Environment a neglected issue in Florida governor’s race

1000 Friends of Florida, a group focusing on growth management issues statewide, sent a questionnaire last month to the eight major party candidates in the state Cabinet races.

The number of responses: Zero, said Charles Pattison, the group’s president.

That may be telling about the importance that growth and environmental issues are playing in this year’s governor’s race. With less than four weeks until the election, neither candidate in the governor’s race has said much publicly about those issues.

Voters are telling pollsters that the economy and jobs are the top issue, with the environment and other social issues ranking very low, said Brad Coker, managing director of Mason-Dixon Polling & Research Inc.

There is some mention of jobs in the governor’s race, but the environment is not alone among the issues being ignored, Coker said.

“The governor’s race has become nothing more than a food fight,” he said. “Nobody is talking about any issues.”

Democrat Alex Sink last week quietly released her environmental platform to select groups. Republican Rick Scott has said little about the environment while championing “energy independence” including more nuclear power. And he supports offshore drilling, in contrast to Sink and most environmental groups.

The Sierra Club announced Friday it was endorsing Sink. Even voters who are most concerned about the economy should be able to tell from the BP oil spill how important Florida’s environment is to its economy, said Cecilia Height, Sierra Club Florida’s political chair.

“You can see how the environment and the economy are intricately linked in that scenario,” Height said. “Those [Florida Panhandle residents affected by the oil spill] are still hurting and will be hurting for many, many years to come.”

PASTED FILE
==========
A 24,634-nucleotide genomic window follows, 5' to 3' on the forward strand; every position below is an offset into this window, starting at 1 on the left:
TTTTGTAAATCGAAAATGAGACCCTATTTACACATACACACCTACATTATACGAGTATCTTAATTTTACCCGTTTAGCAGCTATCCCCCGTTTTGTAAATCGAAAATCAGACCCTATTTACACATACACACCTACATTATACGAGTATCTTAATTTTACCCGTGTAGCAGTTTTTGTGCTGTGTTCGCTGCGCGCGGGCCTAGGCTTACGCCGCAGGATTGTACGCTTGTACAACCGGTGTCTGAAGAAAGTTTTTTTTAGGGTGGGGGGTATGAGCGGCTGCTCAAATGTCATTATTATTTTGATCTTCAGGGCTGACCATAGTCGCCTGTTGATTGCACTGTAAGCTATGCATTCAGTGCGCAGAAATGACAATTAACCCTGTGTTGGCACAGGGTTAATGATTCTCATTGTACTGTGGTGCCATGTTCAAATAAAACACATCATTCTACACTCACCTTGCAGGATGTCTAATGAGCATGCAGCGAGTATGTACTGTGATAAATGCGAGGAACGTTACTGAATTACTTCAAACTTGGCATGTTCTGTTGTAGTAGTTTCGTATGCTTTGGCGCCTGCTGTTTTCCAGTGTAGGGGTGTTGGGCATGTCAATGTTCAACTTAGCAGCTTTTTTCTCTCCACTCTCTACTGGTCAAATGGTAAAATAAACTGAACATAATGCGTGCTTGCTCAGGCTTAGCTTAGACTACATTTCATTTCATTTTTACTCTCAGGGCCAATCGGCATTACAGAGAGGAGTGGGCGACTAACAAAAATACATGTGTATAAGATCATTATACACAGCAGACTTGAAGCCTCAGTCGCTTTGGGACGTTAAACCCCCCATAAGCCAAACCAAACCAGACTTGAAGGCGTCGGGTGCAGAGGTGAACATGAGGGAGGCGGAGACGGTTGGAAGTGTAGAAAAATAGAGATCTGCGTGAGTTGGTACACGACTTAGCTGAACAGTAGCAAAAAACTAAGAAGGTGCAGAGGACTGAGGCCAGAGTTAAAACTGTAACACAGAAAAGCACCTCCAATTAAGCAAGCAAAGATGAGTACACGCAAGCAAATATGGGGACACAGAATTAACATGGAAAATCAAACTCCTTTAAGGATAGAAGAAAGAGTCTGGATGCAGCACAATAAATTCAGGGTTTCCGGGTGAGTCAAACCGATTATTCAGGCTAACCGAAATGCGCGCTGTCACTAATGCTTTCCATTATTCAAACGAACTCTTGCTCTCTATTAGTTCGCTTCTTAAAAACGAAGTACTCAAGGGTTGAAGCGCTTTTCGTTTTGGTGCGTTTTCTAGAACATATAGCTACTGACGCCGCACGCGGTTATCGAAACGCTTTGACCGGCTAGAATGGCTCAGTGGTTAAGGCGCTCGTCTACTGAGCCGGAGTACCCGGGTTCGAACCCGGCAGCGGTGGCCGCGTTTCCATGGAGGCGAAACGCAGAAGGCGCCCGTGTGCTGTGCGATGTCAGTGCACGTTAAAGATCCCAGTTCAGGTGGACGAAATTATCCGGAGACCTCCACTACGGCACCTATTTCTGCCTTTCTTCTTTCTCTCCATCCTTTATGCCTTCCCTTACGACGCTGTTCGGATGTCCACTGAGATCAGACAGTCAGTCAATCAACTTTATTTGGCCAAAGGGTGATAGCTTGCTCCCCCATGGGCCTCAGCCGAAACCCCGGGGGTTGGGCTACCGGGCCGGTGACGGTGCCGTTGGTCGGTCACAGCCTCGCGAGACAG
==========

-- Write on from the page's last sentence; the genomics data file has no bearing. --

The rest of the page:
The Florida Chamber of Commerce has endorsed Scott, with chamber chairman Steve Halverson saying that Scott’s experience in creating jobs “is the type of leadership that Florida’s economy needs.”

People are wanting jobs, not the “latest and greatest environmental regulation,” said Adam Babington, the Chamber’s vice president for governmental affairs.

Scott has on a few lines on the environmental issues section of his Web site. Regarding the economy, he says he is against “job killing regulations.” That kind of talk doesn’t provide comfort to growth management supporters, said Pattison, of 1000 Friends of Florida.

The group is concerned about the Florida Department of Community Affairs, whose future was left in question this year when the Legislature refused to reauthorize the agency as part of the “sunset review” process. Sink says she will support the agency, but Scott said in a St. Petersburg Times report on Friday that he favors getting rid of the agency.

“The reason we keep plugging away at it [growth management] is we think there will be a recovery at some point,” Pattison said. “We don’t want to see mistakes made again that we didn’t learn from in the current situation.”

To learn more about both candidates’ positions on the environment and to find links to their campaign literature on the topic, go to, see “Sink quietly releases environmental Plan to Key Groups” by the Florida Tribune.

(Story provided by the Florida Tribune. Story copyrighted by Bruce Ritchie and FloridaEnvironments.com. Do not copy or redistribute without permission, which can be obtained by contacting brucebritchie@gmail.com.)